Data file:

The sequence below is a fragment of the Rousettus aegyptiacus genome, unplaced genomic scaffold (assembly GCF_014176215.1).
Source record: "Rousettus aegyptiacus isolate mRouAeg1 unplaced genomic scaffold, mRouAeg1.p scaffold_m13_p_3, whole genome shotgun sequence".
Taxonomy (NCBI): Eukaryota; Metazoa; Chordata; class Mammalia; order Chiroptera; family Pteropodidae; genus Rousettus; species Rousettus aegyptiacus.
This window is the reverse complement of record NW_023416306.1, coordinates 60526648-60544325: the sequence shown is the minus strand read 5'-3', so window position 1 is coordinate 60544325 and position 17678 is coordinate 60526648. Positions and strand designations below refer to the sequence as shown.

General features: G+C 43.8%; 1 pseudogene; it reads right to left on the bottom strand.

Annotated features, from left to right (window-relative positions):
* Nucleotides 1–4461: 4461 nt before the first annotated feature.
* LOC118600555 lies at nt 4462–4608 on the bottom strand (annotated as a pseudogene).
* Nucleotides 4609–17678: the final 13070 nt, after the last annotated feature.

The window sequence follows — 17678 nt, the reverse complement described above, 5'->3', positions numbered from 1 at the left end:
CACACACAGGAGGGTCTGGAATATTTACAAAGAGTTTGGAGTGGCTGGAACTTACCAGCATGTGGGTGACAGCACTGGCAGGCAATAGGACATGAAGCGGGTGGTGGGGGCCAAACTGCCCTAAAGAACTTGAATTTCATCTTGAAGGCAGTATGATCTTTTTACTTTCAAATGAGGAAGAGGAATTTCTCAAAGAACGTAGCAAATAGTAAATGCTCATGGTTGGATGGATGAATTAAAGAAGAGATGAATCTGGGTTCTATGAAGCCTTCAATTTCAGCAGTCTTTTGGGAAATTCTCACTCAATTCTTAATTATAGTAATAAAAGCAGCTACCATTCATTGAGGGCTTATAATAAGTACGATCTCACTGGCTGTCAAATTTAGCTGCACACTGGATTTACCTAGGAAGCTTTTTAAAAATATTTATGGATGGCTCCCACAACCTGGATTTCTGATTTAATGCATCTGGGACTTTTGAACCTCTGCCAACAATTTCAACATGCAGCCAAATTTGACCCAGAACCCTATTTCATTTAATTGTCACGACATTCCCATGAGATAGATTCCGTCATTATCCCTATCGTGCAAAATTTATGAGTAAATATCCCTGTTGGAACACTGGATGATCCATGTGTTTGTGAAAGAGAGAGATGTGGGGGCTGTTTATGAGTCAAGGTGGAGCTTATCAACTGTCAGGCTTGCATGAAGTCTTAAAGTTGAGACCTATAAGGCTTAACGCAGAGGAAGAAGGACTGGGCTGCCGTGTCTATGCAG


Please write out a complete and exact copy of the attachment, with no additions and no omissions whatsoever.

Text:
The sequence below is a fragment of the Rousettus aegyptiacus genome, unplaced genomic scaffold (assembly GCF_014176215.1).
Source record: "Rousettus aegyptiacus isolate mRouAeg1 unplaced genomic scaffold, mRouAeg1.p scaffold_m13_p_3, whole genome shotgun sequence".
Taxonomy (NCBI): Eukaryota; Metazoa; Chordata; class Mammalia; order Chiroptera; family Pteropodidae; genus Rousettus; species Rousettus aegyptiacus.
This window is the reverse complement of record NW_023416306.1, coordinates 60526648-60544325: the sequence shown is the minus strand read 5'-3', so window position 1 is coordinate 60544325 and position 17678 is coordinate 60526648. Positions and strand designations below refer to the sequence as shown.

General features: G+C 43.8%; 1 pseudogene; it reads right to left on the bottom strand.

Annotated features, from left to right (window-relative positions):
* Nucleotides 1–4461: 4461 nt before the first annotated feature.
* LOC118600555 lies at nt 4462–4608 on the bottom strand (annotated as a pseudogene).
* Nucleotides 4609–17678: the final 13070 nt, after the last annotated feature.

The window sequence follows — 17678 nt, the reverse complement described above, 5'->3', positions numbered from 1 at the left end:
CACACACAGGAGGGTCTGGAATATTTACAAAGAGTTTGGAGTGGCTGGAACTTACCAGCATGTGGGTGACAGCACTGGCAGGCAATAGGACATGAAGCGGGTGGTGGGGGCCAAACTGCCCTAAAGAACTTGAATTTCATCTTGAAGGCAGTATGATCTTTTTACTTTCAAATGAGGAAGAGGAATTTCTCAAAGAACGTAGCAAATAGTAAATGCTCATGGTTGGATGGATGAATTAAAGAAGAGATGAATCTGGGTTCTATGAAGCCTTCAATTTCAGCAGTCTTTTGGGAAATTCTCACTCAATTCTTAATTATAGTAATAAAAGCAGCTACCATTCATTGAGGGCTTATAATAAGTACGATCTCACTGGCTGTCAAATTTAGCTGCACACTGGATTTACCTAGGAAGCTTTTTAAAAATATTTATGGATGGCTCCCACAACCTGGATTTCTGATTTAATGCATCTGGGACTTTTGAACCTCTGCCAACAATTTCAACATGCAGCCAAATTTGACCCAGAACCCTATTTCATTTAATTGTCACGACATTCCCATGAGATAGATTCCGTCATTATCCCTATCGTGCAAAATTTATGAGTAAATATCCCTGTTGGAACACTGGATGATCCATGTGTTTGTGAAAGAGAGAGATGTGGGGGCTGTTTATGAGTCAAGGTGGAGCTTATCAACTGTCAGGCTTGCATGAAGTCTTAAAGTTGAGACCTATAAGGCTTAACGCAGAGGAAGAAGGACTGGGCTGCCGTGTCTATGCAG